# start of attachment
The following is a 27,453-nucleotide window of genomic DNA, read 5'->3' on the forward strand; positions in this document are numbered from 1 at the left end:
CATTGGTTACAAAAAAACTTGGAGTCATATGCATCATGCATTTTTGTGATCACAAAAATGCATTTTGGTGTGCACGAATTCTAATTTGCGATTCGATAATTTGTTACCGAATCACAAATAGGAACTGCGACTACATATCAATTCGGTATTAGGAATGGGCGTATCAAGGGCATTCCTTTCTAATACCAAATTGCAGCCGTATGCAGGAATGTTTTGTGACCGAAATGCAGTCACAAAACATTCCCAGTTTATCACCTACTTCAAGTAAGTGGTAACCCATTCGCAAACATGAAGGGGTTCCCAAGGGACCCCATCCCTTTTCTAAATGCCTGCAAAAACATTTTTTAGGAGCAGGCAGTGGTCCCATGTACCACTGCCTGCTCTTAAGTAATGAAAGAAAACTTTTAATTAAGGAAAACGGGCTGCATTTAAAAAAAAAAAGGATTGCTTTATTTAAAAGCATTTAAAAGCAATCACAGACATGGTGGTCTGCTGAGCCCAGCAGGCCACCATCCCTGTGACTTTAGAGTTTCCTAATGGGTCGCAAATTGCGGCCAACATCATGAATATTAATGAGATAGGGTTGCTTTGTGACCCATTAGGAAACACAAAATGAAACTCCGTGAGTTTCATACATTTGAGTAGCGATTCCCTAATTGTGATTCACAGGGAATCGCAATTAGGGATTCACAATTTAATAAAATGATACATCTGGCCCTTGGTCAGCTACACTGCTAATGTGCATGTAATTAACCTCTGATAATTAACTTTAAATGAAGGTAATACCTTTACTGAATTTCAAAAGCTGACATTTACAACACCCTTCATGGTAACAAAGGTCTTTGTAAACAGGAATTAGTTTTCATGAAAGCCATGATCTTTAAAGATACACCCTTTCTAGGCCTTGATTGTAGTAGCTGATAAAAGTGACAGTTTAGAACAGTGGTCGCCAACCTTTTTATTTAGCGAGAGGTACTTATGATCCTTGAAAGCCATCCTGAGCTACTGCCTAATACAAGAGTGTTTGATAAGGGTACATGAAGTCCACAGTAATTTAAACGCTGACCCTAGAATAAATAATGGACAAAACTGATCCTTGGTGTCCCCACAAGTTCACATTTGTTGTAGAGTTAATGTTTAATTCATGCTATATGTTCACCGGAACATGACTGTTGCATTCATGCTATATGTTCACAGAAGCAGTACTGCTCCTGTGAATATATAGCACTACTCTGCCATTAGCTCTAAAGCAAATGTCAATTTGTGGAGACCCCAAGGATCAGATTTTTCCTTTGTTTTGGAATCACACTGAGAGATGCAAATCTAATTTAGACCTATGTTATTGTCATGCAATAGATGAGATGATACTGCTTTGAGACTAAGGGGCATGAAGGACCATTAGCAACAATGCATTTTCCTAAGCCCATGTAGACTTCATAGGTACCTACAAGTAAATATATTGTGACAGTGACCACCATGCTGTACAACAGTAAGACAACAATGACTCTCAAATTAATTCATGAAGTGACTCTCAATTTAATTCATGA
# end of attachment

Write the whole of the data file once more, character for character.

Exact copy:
The following is a 27,453-nucleotide window of genomic DNA, read 5'->3' on the forward strand; positions in this document are numbered from 1 at the left end:
CATTGGTTACAAAAAAACTTGGAGTCATATGCATCATGCATTTTTGTGATCACAAAAATGCATTTTGGTGTGCACGAATTCTAATTTGCGATTCGATAATTTGTTACCGAATCACAAATAGGAACTGCGACTACATATCAATTCGGTATTAGGAATGGGCGTATCAAGGGCATTCCTTTCTAATACCAAATTGCAGCCGTATGCAGGAATGTTTTGTGACCGAAATGCAGTCACAAAACATTCCCAGTTTATCACCTACTTCAAGTAAGTGGTAACCCATTCGCAAACATGAAGGGGTTCCCAAGGGACCCCATCCCTTTTCTAAATGCCTGCAAAAACATTTTTTAGGAGCAGGCAGTGGTCCCATGTACCACTGCCTGCTCTTAAGTAATGAAAGAAAACTTTTAATTAAGGAAAACGGGCTGCATTTAAAAAAAAAAAGGATTGCTTTATTTAAAAGCATTTAAAAGCAATCACAGACATGGTGGTCTGCTGAGCCCAGCAGGCCACCATCCCTGTGACTTTAGAGTTTCCTAATGGGTCGCAAATTGCGGCCAACATCATGAATATTAATGAGATAGGGTTGCTTTGTGACCCATTAGGAAACACAAAATGAAACTCCGTGAGTTTCATACATTTGAGTAGCGATTCCCTAATTGTGATTCACAGGGAATCGCAATTAGGGATTCACAATTTAATAAAATGATACATCTGGCCCTTGGTCAGCTACACTGCTAATGTGCATGTAATTAACCTCTGATAATTAACTTTAAATGAAGGTAATACCTTTACTGAATTTCAAAAGCTGACATTTACAACACCCTTCATGGTAACAAAGGTCTTTGTAAACAGGAATTAGTTTTCATGAAAGCCATGATCTTTAAAGATACACCCTTTCTAGGCCTTGATTGTAGTAGCTGATAAAAGTGACAGTTTAGAACAGTGGTCGCCAACCTTTTTATTTAGCGAGAGGTACTTATGATCCTTGAAAGCCATCCTGAGCTACTGCCTAATACAAGAGTGTTTGATAAGGGTACATGAAGTCCACAGTAATTTAAACGCTGACCCTAGAATAAATAATGGACAAAACTGATCCTTGGTGTCCCCACAAGTTCACATTTGTTGTAGAGTTAATGTTTAATTCATGCTATATGTTCACCGGAACATGACTGTTGCATTCATGCTATATGTTCACAGAAGCAGTACTGCTCCTGTGAATATATAGCACTACTCTGCCATTAGCTCTAAAGCAAATGTCAATTTGTGGAGACCCCAAGGATCAGATTTTTCCTTTGTTTTGGAATCACACTGAGAGATGCAAATCTAATTTAGACCTATGTTATTGTCATGCAATAGATGAGATGATACTGCTTTGAGACTAAGGGGCATGAAGGACCATTAGCAACAATGCATTTTCCTAAGCCCATGTAGACTTCATAGGTACCTACAAGTAAATATATTGTGACAGTGACCACCATGCTGTACAACAGTAAGACAACAATGACTCTCAAATTAATTCATGAAGTGACTCTCAATTTAATTCATGA